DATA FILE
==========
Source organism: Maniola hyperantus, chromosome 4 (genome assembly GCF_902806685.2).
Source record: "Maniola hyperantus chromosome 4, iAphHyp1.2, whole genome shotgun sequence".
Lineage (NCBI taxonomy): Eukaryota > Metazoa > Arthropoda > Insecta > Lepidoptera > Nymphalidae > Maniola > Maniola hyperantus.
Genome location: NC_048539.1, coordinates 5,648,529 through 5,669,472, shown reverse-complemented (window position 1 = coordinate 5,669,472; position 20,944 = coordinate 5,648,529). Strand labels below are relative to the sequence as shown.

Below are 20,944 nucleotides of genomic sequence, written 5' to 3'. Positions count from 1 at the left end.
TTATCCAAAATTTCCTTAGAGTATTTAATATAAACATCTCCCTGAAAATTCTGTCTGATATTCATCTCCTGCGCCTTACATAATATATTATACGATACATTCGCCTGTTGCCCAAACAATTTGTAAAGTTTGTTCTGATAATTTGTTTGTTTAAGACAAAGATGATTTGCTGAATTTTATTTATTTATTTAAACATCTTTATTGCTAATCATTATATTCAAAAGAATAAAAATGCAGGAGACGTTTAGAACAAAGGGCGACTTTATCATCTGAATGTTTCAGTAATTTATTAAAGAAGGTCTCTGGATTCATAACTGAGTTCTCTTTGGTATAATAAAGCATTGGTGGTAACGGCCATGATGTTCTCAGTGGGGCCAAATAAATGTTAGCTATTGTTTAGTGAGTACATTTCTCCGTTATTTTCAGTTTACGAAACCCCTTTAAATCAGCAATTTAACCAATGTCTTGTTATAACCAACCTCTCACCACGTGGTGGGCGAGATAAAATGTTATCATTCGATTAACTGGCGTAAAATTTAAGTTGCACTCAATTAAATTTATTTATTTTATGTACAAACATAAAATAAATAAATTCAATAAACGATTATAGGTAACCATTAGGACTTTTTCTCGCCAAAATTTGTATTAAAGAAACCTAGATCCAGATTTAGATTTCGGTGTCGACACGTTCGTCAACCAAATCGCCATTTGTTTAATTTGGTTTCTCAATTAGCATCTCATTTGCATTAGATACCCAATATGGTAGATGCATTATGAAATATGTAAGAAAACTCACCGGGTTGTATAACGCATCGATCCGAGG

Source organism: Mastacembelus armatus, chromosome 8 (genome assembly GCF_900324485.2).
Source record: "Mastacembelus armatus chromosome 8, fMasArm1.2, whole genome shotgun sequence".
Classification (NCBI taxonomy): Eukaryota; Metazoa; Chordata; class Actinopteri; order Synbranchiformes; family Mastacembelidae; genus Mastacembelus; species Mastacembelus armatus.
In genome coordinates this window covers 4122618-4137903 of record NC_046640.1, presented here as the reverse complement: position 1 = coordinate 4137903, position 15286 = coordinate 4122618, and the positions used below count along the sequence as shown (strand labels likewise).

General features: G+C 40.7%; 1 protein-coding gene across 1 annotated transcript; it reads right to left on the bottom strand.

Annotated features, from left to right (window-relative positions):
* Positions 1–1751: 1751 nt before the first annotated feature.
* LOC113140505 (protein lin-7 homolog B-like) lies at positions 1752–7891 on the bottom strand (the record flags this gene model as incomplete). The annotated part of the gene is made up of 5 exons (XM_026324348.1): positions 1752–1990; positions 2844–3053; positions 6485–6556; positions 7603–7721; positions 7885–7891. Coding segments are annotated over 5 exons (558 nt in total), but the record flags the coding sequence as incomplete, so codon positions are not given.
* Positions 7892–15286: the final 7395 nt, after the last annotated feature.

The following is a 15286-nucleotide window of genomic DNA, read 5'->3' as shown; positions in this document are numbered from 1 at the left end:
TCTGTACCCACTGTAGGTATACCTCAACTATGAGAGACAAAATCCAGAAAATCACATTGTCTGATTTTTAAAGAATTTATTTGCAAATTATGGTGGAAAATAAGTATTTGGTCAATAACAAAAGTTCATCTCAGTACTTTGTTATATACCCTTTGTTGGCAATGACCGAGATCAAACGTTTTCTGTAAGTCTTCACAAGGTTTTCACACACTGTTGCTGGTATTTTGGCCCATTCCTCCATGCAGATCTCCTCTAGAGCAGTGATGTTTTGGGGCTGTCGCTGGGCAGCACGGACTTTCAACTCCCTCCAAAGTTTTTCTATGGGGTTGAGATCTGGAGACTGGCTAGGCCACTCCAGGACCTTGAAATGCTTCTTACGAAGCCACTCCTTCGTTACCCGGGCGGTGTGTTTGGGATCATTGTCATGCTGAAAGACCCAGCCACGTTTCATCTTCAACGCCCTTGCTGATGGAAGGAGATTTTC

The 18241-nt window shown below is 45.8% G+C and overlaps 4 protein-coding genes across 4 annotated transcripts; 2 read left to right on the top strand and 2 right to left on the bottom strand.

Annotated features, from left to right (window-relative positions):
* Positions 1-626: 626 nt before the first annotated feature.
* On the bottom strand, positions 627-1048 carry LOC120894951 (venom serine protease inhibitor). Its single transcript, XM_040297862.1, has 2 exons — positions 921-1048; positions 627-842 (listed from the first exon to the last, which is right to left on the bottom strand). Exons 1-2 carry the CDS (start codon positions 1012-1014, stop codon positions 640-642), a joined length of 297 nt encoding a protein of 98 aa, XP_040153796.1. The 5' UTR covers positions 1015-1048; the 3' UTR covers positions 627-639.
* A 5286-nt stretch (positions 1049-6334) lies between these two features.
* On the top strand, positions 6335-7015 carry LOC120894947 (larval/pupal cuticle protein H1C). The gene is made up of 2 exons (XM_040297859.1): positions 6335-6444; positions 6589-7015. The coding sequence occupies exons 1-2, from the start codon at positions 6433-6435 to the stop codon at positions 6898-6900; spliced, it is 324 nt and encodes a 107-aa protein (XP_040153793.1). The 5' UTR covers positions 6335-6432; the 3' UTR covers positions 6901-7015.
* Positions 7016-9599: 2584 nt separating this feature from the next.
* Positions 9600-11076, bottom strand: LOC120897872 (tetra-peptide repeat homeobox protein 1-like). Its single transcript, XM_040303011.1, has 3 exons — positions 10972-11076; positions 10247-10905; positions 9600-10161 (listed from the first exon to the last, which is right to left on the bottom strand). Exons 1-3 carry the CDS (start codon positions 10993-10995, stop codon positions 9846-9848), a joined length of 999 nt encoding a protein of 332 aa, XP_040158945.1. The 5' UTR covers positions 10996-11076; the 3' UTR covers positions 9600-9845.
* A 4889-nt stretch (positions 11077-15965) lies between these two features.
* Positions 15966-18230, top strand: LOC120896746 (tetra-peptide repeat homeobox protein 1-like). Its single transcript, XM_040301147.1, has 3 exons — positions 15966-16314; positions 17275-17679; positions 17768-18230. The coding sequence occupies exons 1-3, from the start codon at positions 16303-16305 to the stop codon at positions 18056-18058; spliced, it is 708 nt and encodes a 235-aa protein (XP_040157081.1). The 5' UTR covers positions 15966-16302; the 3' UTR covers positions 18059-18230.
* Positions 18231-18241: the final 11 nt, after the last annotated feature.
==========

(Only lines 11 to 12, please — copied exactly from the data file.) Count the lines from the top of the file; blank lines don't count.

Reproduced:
General features: G+C 40.7%; 1 protein-coding gene across 1 annotated transcript; it reads right to left on the bottom strand.

Annotated features, from left to right (window-relative positions):